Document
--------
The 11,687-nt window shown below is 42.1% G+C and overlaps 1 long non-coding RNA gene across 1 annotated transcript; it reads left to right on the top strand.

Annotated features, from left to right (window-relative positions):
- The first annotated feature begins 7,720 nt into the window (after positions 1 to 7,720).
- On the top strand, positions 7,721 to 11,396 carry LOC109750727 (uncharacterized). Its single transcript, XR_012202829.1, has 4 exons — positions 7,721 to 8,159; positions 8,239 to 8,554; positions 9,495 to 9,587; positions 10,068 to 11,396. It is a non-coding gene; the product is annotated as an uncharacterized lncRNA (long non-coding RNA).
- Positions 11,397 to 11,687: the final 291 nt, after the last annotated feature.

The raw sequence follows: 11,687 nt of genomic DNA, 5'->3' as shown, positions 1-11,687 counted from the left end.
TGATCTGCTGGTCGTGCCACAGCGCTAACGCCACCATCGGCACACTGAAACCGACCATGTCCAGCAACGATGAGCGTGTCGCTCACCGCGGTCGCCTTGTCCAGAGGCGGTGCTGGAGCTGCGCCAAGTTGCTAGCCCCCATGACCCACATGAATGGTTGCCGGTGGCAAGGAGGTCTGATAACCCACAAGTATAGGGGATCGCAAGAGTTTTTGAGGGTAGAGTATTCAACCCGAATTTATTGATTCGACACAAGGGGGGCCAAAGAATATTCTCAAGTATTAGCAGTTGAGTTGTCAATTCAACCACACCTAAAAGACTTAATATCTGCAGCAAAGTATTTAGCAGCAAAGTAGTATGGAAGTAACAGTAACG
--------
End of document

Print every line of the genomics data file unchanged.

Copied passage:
The 11,687-nt window shown below is 42.1% G+C and overlaps 1 long non-coding RNA gene across 1 annotated transcript; it reads left to right on the top strand.

Annotated features, from left to right (window-relative positions):
- The first annotated feature begins 7,720 nt into the window (after positions 1 to 7,720).
- On the top strand, positions 7,721 to 11,396 carry LOC109750727 (uncharacterized). Its single transcript, XR_012202829.1, has 4 exons — positions 7,721 to 8,159; positions 8,239 to 8,554; positions 9,495 to 9,587; positions 10,068 to 11,396. It is a non-coding gene; the product is annotated as an uncharacterized lncRNA (long non-coding RNA).
- Positions 11,397 to 11,687: the final 291 nt, after the last annotated feature.

The raw sequence follows: 11,687 nt of genomic DNA, 5'->3' as shown, positions 1-11,687 counted from the left end.
TGATCTGCTGGTCGTGCCACAGCGCTAACGCCACCATCGGCACACTGAAACCGACCATGTCCAGCAACGATGAGCGTGTCGCTCACCGCGGTCGCCTTGTCCAGAGGCGGTGCTGGAGCTGCGCCAAGTTGCTAGCCCCCATGACCCACATGAATGGTTGCCGGTGGCAAGGAGGTCTGATAACCCACAAGTATAGGGGATCGCAAGAGTTTTTGAGGGTAGAGTATTCAACCCGAATTTATTGATTCGACACAAGGGGGGCCAAAGAATATTCTCAAGTATTAGCAGTTGAGTTGTCAATTCAACCACACCTAAAAGACTTAATATCTGCAGCAAAGTATTTAGCAGCAAAGTAGTATGGAAGTAACAGTAACG